The latest revelations come as Adelphia edges closer to filing for Chapter 11 protection under the U.S. Bankruptcy Code, according to people with knowledge of the situation. While no decision has yet been made on whether to file, Adelphia is running out of options and the board is now seriously weighing the possibility, these people said.

       The directors are expected to meet sometime over the next two days to get an update from advisers on the asset sale and to discuss the best course for Adelphia. But time is running out. The company faces a June 15 deadline to pay more than $50 million in interest expense to bondholders. While the company is trying to sell assets or raise as much as $1 billion in private equity, neither is happening quickly. The more time that passes without a resolution, the more likely a bankruptcy option becomes, said a person close to the company.

       While investigators have known for weeks that Adelphia appeared to have inflated its subscriber numbers, early estimates were that the discrepancies averaged about 60,000.

In recent days, however, investigators found new evidence suggesting Adelphias public subscriber counts were much higher than the count used in internal documents. The number represents between 7 percent to 10 percent of the companys reported subscriber base of 5.8 million.

       Adelphias advisers briefed the SEC Thursday on its findings, according to people familiar with the situation.

       Adelphia representatives declined to comment on the report or the cable-subscriber numbers.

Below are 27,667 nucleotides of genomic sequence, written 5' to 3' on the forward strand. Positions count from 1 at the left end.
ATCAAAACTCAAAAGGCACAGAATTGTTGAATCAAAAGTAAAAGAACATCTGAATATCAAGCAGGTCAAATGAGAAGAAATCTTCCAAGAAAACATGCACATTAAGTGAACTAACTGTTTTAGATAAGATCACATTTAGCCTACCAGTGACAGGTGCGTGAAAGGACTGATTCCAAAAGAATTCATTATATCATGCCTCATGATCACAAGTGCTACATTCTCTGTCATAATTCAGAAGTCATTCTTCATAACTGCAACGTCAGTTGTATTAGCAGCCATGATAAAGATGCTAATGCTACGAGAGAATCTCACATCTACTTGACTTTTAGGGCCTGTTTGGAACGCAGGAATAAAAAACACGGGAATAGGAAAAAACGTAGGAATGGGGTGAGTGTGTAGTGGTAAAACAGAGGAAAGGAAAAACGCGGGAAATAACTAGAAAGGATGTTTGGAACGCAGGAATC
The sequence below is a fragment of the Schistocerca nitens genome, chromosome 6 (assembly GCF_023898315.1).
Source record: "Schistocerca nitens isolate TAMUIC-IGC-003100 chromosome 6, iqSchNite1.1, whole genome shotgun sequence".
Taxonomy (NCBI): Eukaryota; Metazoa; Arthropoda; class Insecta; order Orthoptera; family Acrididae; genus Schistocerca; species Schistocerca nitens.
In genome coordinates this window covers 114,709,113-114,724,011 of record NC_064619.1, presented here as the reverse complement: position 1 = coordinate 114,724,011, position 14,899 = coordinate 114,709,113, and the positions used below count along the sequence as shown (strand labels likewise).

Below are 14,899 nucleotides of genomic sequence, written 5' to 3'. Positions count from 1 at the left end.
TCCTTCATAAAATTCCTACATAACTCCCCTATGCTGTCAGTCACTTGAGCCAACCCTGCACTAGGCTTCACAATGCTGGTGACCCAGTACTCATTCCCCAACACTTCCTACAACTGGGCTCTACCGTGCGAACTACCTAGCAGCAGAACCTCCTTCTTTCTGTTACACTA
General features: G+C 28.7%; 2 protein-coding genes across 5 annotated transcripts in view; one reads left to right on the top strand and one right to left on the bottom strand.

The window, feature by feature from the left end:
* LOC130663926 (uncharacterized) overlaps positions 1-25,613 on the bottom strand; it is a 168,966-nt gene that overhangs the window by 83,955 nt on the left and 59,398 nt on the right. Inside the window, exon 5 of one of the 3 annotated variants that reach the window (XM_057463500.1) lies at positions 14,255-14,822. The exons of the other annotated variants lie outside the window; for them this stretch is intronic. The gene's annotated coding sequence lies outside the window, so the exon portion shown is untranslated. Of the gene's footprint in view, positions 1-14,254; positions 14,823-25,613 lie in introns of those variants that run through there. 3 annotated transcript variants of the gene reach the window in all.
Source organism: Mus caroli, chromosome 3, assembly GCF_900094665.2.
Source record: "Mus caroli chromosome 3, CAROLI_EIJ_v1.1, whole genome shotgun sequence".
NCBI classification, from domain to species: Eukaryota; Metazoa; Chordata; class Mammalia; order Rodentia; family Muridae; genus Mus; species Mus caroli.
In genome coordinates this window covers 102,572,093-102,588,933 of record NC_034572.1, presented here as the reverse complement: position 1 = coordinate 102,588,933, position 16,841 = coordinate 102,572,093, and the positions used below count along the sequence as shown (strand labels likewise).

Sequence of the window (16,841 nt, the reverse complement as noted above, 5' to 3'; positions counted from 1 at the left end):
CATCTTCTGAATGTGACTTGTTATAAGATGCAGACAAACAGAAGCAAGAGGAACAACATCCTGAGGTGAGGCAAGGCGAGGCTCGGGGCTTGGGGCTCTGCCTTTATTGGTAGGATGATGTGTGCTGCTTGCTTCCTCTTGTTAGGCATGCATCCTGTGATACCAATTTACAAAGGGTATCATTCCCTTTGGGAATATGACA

According to people familiar with the situation, Adelphias publicly disclosed numbers were based on a more generous accounting system than the numbers used internally. For instance, in its public disclosures, the company counted customers who bought high-speed Internet connections as cable subscribers. It also counted connections to multifamily units as multiple connections even though each unit may have had only one paying subscriber.

       In addition, the federal grand juries investigating the company are focusing on a transaction that involved a transfer of digital converter boxes to an entity owned by the Rigas family, which founded Adelphia. According to people familiar with the transaction, Adelphia made a bulk purchase of set-top boxes at a discount, and transferred $100 million worth of boxes to a Rigas partnership.

       Although the Rigas partnership paid for the boxes in the form of a company receivable, the partnership didnt need the boxes for its own operations, these people said. The transaction had the net effect of artificially reducing Adelphias debt load by parking the unneeded goods in the Rigas-held entity. People close to the investigation said Adelphia also sought to boost its stature on Wall Street by inflating the amount of capital spending it was doing.

       While Adelphia told analysts it was upgrading about 50% of its cable-TV systems, people close to the investigation said the company actually rebuilt less than 40 percent.


       Copyright © 2002 Dow Jones & Company, Inc.